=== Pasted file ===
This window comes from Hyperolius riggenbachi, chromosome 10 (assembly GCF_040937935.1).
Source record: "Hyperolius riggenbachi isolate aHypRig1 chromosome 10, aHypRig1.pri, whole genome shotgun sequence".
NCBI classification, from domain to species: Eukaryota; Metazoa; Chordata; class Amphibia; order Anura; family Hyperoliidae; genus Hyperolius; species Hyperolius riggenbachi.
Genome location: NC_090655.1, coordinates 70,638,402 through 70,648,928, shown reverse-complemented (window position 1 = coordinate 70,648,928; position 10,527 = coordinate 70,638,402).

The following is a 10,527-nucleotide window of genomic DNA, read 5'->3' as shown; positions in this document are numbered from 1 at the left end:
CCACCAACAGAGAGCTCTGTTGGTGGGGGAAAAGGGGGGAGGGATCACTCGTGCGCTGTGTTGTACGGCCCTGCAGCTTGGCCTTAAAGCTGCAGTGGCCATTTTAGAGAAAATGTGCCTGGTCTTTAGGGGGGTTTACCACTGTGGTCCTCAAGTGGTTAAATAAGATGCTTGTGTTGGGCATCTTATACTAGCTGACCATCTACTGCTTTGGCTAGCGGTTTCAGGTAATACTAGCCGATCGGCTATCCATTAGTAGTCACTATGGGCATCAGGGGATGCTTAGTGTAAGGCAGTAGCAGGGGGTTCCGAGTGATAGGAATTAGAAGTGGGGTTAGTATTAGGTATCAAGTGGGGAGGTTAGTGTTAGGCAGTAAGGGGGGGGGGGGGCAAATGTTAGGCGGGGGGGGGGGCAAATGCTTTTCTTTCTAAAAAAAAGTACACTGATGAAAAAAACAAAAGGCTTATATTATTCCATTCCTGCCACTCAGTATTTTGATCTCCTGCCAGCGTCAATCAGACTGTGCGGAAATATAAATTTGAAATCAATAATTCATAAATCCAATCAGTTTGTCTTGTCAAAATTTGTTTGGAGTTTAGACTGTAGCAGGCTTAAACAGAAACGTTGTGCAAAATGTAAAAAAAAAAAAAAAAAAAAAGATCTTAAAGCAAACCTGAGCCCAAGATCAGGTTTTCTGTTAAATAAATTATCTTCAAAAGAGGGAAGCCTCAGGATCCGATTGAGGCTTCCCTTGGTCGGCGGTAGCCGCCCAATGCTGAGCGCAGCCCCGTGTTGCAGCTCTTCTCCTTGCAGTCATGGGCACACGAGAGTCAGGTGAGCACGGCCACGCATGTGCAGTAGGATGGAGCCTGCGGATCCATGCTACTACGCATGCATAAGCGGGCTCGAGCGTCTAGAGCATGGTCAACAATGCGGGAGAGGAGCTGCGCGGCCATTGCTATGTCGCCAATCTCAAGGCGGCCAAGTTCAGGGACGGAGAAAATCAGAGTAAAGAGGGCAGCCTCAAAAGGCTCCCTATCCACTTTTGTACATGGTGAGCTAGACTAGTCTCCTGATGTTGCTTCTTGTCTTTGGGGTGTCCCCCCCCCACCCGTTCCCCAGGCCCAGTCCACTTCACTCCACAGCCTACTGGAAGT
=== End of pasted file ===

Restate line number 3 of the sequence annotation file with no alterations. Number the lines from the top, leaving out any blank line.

NCBI classification, from domain to species: Eukaryota; Metazoa; Chordata; class Amphibia; order Anura; family Hyperoliidae; genus Hyperolius; species Hyperolius riggenbachi.